On the surface, it's just another set of modifications, right? Another way to sell CD-63s, eh? I suppose that a cynic could look at it that way, but - after hearing the 'K.I. Signature' - the cynic would have to recant. Moreover, the lateral thinker rather than the cynic would recognise in the Marantz CD-63II K.I. Signature CD player (to give this machine its full name) a set of opportunities rare in audio which can help to convey vividly the meaning of the term 'upgrade'. That's because the K.I. Signature, the third variant, makes the CD-63 uniquely positioned to do so.
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Traditionally, models dubbed 'Signature' tend to be hot-rodded versions of products which are upmarket from the outset. Ones which come to mind include a couple of Acoustic Energy speakers, some Grado cartridges of yore and the like. But, for the most part, hi-fi manufacturers do not tend to run numerous concurrent versions; it's confusing and messy. So, invariably, when a product undergoes extensive modification, it becomes a replacement for the model on which it was based. With the latest version of the CD-63, however, the consumer can - like the car buyer - choose according to price and desire within a same model 'family'. And Marantz has priced them far enough apart to ensure that they're not mutually exclusive.
Think about it. If you want a car, any car, the odds are that it's available in myriad forms, to suit both your budget and your expectations according to social and/or driving needs. A Peugeot 106? 1.1 or 1.4 litre engines, diesel, three- or five-door, sporty or plain. A Ford Fiesta? You'd need a whole magazine to list the options. In hi-fi, it's take it or leave it. But Marantz has given us the plain vanilla CD-63 (now Mk II, that is), then the CD-63SE with uprated chassis and improved components, and now the Ken Ishiwata Signature version. As all three are currently available, it affords the retailer another unique opportunities beyond being able to offer three variants of the same model to the customer: it enables the shop to perform vivid A/B/C demonstrations which are beyond reproach.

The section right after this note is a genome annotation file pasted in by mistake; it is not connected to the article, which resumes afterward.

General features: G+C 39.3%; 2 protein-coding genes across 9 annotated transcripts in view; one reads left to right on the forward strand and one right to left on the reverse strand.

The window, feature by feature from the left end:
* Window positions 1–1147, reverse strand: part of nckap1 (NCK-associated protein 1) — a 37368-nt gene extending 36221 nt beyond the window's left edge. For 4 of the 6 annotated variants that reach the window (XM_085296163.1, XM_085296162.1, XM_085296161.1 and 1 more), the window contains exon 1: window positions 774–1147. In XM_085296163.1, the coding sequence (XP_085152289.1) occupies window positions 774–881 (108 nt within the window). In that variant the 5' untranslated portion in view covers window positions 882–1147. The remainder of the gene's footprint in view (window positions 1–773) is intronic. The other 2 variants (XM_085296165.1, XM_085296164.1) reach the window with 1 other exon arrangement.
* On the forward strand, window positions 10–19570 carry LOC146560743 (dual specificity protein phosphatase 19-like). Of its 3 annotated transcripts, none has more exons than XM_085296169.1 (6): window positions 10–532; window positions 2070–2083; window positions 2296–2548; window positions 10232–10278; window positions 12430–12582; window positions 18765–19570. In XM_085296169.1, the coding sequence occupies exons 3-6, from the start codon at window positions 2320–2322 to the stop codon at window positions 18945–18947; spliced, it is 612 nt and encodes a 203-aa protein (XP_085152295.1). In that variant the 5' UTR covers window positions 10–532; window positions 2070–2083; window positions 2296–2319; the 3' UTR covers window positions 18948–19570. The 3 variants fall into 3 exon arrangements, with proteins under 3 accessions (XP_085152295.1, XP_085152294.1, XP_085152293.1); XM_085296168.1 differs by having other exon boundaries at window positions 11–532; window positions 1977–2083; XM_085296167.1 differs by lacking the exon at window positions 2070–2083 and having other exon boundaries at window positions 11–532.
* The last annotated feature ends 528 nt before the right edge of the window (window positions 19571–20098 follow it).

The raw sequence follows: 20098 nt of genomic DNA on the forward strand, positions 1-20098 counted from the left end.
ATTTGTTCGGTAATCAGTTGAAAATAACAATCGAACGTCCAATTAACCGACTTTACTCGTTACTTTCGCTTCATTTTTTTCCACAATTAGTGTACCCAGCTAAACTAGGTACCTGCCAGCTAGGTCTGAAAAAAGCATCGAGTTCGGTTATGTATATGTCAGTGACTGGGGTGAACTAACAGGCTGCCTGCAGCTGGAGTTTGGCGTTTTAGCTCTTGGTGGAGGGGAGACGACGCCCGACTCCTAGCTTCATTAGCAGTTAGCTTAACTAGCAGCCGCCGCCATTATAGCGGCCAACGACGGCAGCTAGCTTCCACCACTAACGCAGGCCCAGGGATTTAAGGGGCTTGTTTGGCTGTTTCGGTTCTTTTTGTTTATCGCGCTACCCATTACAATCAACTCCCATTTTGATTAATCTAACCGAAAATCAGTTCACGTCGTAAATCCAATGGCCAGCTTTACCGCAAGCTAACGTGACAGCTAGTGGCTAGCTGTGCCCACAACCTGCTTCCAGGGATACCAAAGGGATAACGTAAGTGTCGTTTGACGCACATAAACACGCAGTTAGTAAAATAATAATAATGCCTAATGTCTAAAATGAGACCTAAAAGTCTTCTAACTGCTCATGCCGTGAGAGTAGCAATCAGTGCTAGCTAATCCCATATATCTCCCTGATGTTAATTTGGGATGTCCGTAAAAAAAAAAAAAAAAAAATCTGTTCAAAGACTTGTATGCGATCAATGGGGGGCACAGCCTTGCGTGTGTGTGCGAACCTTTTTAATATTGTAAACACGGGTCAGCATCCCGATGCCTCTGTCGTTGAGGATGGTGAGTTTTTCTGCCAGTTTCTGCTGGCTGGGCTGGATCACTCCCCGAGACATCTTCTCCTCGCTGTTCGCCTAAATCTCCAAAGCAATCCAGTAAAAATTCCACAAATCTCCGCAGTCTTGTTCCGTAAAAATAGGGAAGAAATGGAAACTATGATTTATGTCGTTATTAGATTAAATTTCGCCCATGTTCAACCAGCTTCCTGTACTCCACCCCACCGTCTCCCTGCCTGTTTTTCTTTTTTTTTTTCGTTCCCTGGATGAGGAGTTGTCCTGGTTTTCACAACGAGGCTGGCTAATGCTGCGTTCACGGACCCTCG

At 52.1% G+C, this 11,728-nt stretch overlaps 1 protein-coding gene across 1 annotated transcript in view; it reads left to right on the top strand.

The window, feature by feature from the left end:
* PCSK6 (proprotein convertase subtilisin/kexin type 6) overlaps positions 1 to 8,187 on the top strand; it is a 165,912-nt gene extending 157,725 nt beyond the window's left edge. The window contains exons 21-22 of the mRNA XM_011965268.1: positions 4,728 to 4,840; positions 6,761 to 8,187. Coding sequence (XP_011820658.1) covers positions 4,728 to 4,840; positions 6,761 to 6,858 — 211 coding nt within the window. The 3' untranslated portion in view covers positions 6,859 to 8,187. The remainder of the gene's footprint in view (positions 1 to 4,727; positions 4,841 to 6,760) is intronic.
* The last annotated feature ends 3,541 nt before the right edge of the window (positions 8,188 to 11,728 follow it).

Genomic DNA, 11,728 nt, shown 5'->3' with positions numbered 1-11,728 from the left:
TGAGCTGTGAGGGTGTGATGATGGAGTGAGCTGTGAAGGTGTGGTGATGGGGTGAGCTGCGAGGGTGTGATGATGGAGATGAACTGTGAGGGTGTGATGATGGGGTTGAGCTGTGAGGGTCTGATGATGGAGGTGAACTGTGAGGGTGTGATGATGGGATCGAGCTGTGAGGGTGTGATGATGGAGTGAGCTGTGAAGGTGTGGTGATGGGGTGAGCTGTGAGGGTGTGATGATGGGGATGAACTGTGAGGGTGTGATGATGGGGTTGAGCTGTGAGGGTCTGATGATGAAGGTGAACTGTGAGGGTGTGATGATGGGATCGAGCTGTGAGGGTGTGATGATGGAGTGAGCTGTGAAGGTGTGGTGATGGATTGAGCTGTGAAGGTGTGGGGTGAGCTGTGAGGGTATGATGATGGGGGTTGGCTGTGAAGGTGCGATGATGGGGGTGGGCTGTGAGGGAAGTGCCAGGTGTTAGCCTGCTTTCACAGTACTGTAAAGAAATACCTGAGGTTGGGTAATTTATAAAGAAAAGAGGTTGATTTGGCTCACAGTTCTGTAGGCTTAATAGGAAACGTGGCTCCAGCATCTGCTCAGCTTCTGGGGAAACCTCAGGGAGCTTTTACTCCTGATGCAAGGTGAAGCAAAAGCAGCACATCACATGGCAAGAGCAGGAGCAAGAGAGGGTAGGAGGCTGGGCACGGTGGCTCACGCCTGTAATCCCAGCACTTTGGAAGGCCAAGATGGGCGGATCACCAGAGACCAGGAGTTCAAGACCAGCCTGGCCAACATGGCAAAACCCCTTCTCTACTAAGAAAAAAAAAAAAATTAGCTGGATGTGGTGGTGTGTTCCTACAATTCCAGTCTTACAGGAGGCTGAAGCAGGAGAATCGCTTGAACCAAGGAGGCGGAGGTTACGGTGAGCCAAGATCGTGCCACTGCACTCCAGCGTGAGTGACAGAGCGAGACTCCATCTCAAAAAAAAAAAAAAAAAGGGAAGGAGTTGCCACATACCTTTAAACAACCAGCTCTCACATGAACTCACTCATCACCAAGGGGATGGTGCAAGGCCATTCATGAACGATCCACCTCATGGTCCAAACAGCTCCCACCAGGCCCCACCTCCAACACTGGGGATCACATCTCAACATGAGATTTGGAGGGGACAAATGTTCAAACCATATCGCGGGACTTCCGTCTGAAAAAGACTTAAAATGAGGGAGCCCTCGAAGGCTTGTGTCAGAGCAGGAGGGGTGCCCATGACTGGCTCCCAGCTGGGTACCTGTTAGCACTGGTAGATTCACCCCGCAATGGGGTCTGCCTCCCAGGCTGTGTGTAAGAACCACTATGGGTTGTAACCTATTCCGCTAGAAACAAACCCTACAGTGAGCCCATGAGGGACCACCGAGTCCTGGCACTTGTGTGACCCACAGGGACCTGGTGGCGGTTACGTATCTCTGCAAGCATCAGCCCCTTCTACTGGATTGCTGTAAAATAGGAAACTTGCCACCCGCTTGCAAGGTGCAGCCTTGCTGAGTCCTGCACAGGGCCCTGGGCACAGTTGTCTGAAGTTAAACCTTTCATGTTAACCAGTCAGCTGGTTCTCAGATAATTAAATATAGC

Imagine, if you will, going into a shop to buy a CD player for £500 or under, and - instead of being offered three wildly different, mutually exclusive models from three non-sympathetic manufacturers - the retailer shows you a trio of models identical but for details which enhance the performance. At extra cost, of course. Prices? The basic CD-63 can be found for around £270, the '63SE for £350. The new K.I. Signature? £500. A nice point spread, so to speak, guaranteed to space the models sufficiently to avoid confusion. And provided that the retailer has three copies of the same CD, you can feed all three versions of the Marantz into the same line-level preamp or integrated and switch from one to the other for perfect comparisons. How so? Since they all work from the same remote control, setting up synchronised playback is a breeze.
Fundamentally, a CD-63 is a slim-line budget player jam-packed with every facility expected of a CD player, plus remote volume control (great if you have a pre-amp or integrated lacking said convenience item). It uses Philips' CDM12.3 three-beam laser assembly with digital servo-drive (DSD), a single-bit converter and Hyper Dynamic Amp Modules (HDAM) to reduce noise in the analogue output section. The latter devices are probably the secret to the CD-63's supremacy in the entry-level arena. What Ken Ishiwata has added to the SE's recipe to justify the Signature tag are a new, over-sized ultra-low-impedance toroidal transformer, a completely copper-plated anti-vibration chassisand improved copper versions of Marantz's HDAMs. To give you some idea of what the K.I. Signature HDAMs do, they improve on the 80V m/sec slew rate of cheap'n'nasty op amps to typically 15V m/sec.
Only two external details identify the K.I. Signature: the flashy name plate on the front and large copper-coloured areas visible underneath. It's this which is particularly Ishiwata-esque, harking back to the high-end Marantz CD players with which he's been involved, including the CD-12/DA-12 which started the ball rolling. The overkill power supply, matched components and greater resistance to vibration are also Ishiwata trademarks, so the K.I. Signature labelling is no mere conceit. (It should also be known that, belatedly, Marantz Europe has recognised Ken's deserved pan-European celebrity status and its market value. And putting a designer's name on a product must be a first of some sort for a Japanese electronics firm, even one that's Dutch-owned.)
Given that I keep a '63SE as my budget reference and a bunch of duplicated CD titles for such comparisons, I was able to A/B myself into oblivion. Alas, the results were more difficult to confirm because the gains were of the most subtle sort, and certainly not as gross as the difference between a standard '63 and the 'SE. It's a situation which, ironically, provides us with another unique opportunity: an audition consisting of the standard CD-63II versus CD-63SE versus K.I. Signature provides painful proof of 'The Law of Diminishing Returns'.Read more about the CD-63II K.I. on Page 2.